University of Washington's Interim President Ana Mari Cauce was selected president by the Board of Regents, effective October 13, 2015. The previous President of the University of Washington was Michael K. Young. Phyllis Wise, who had previously served as Provost and Executive Vice President and for a year as Interim President, was named the Chancellor of the University of Illinois at Urbana-Champaign in August 2011. On February 3, 2015, it was announced that Young will be the next President of Texas A&M University.
The University is governed by ten Regents, one of whom is a student. Its most notable current regent is likely William H. Gates, Sr., the father of Bill Gates. The undergraduate student government is the Associated Students of the University of Washington (ASUW) and the graduate student government is the Graduate and Professional Student Senate (GPSS).
Environmental sustainability has long been a major focus of the university's Board of Regents and Presidents. In February 2006, the UW joined a partnership with Seattle City Light as part of their Green Up Program, ensuring that all of Seattle campus' electricity is supplied by and purchased from renewable sources. In 2010, then UW President Emmert furthered the university's efforts with a host of other universities across the U.S., and signed the American College & University Presidents' Climate Commitment. UW created a Climate Action Team, as well as an Environmental Stewardship Advisory Committee (ESAC) which keeps track of UW's greenhouse gas emissions and carbon footprint. Policies were enacted with environmental stewardship in mind, and institutional support was provided to assist with campus sustainability.
Additionally, UW's Student Housing and Food Services (HFS) office has dedicated several million dollars annually towards locally produced, organic, and natural foods. HFS also seized the use of styrofoam containers on-campus, and instead opted for compostable cups, plates, utensils, and packaging whenever possible. New residence halls planned for 2020 are also expected to meet silver or gold LEED standards. Overall, the University of Washington was one of several universities to receive the highest grade, "A-", on the Sustainable Endowments Institute's College Sustainability Report Card in 2011. The University was one of 15 Overall College Sustainability Leaders, among the 300 institutions surveyed.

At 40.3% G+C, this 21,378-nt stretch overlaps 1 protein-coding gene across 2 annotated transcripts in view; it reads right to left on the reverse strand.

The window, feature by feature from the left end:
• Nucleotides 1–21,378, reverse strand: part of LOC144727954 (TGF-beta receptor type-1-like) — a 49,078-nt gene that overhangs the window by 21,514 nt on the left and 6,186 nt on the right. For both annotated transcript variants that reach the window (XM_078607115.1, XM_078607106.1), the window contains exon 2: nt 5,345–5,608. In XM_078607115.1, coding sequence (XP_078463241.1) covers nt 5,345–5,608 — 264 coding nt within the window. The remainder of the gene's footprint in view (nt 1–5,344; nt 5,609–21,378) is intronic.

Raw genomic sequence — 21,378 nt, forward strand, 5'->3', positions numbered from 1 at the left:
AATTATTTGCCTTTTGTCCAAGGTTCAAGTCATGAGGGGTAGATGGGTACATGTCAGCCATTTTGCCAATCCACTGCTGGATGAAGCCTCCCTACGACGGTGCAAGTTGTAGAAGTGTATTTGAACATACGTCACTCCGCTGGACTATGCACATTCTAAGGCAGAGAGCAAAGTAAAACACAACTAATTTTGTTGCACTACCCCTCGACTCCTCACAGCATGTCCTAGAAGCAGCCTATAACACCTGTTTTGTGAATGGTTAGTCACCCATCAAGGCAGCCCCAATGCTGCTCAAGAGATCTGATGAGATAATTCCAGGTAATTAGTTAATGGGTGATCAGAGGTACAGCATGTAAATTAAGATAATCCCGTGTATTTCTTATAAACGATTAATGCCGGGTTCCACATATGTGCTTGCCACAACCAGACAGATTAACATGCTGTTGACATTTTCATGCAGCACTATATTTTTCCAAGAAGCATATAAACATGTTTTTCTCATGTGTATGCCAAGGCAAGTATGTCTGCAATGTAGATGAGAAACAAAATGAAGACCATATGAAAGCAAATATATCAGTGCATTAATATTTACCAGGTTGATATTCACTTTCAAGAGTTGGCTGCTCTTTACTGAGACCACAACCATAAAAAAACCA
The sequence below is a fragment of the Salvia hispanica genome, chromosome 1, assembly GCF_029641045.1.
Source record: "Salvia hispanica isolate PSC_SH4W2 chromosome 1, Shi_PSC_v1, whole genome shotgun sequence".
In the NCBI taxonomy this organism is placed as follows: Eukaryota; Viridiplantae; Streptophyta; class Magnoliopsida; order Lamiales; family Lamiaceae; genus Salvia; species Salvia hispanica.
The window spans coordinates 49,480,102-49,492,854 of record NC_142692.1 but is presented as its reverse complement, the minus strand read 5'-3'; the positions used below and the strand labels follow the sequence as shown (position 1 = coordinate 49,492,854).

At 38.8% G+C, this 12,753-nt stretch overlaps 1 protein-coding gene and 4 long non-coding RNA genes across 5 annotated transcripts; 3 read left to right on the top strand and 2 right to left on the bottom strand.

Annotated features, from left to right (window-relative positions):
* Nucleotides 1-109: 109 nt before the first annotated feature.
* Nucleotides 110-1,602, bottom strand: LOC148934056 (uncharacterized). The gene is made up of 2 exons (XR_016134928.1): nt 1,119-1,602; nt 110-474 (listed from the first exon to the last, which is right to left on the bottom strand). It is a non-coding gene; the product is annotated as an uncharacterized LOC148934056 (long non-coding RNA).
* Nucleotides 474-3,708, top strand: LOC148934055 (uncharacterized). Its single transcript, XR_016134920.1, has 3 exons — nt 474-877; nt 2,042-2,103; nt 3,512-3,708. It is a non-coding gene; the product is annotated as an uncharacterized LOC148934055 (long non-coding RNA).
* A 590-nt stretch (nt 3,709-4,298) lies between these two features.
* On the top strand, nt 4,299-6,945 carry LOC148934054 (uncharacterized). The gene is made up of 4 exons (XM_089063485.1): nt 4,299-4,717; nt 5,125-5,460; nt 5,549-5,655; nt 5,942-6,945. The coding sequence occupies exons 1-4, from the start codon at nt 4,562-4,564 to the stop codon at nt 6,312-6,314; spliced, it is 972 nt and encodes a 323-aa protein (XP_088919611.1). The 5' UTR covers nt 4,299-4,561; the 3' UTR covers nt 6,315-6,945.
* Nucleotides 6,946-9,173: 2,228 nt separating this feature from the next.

The University of Washington recruits faculty and staff from around the world. Among the faculty, there are 151 members of American Association for the Advancement of Science, 68 members of the National Academy of Sciences, 67 members of the American Academy of Arts and Sciences, 53 members of the Institute of Medicine, 7 Nobel Prize laureates, 2 Pulitzer Prize winners, 1 winner of the Fields Medal, 21 members of the National Academy of Engineering, 1 member of the National Academy of Public Administration, 29 winners of the Presidential Early Career Awards in Science and Engineering, 15 Howard Hughes Medical Institute Investigators, 15 MacArthur Fellows, 9 winners of the Gairdner Foundation International Award, 5 winners of the National Medal of Science, 5 winners of Albert Lasker Award for Clinical Medical Research, 4 members of the American Philosophical Society, 2 winners of the National Book Award, and 2 winners of the National Medal of Arts. By 2012, UW students include 136 Fulbright Scholars, 35 Rhodes Scholars, 7 Marshall Scholars and 4 Gates Cambridge Scholars.
Since 1977, the University of Washington has operated a Transition School and Early Entrance Program on campus. The university's undergraduate admissions process is rated at 91/99 by the Princeton Review meaning highly selective, and is classified as "more selective" by the U.S. News & World Report. For students entering Fall 2016, 19,733 were accepted out of 43,517 applications - a 45.3% acceptance rate. 6,475 of the admitted students enrolled.
Among freshman students who enrolled in fall 2016, SAT scores for admitted students ranged from 1210-1420. More specifically, the middle 50% scores ranged from 610-700 for evidence-based reading and writing, and 600–740 for math.  ACT composite scores for the middle 50% ranged from 26–32. The middle 50% of high school GPA ranged from 3.68–3.94, out of typically 4.0.
|U.S. News & World Report||54|
|U.S. News & World Report||11|
Washington is a globally recognized flagship university, as reflected in its strong performance across rankings. It was listed as a "Public Ivy" in Greene's Guides since 2001, and is an elected member of the American Association of Universities.
The Academic Ranking of World Universities (ARWU) has consistently ranked UW as one of the top 20 universities worldwide every year since its first release. In 2017, UW ranked 13th worldwide out of 500 by the ARWU, 25th worldwide out of 981 in the Times Higher Education World University Rankings, and 26th worldwide out of 101 in the Times World Reputation Rankings. Meanwhile, QS World University Rankings ranked it 59th worldwide, out of over 900.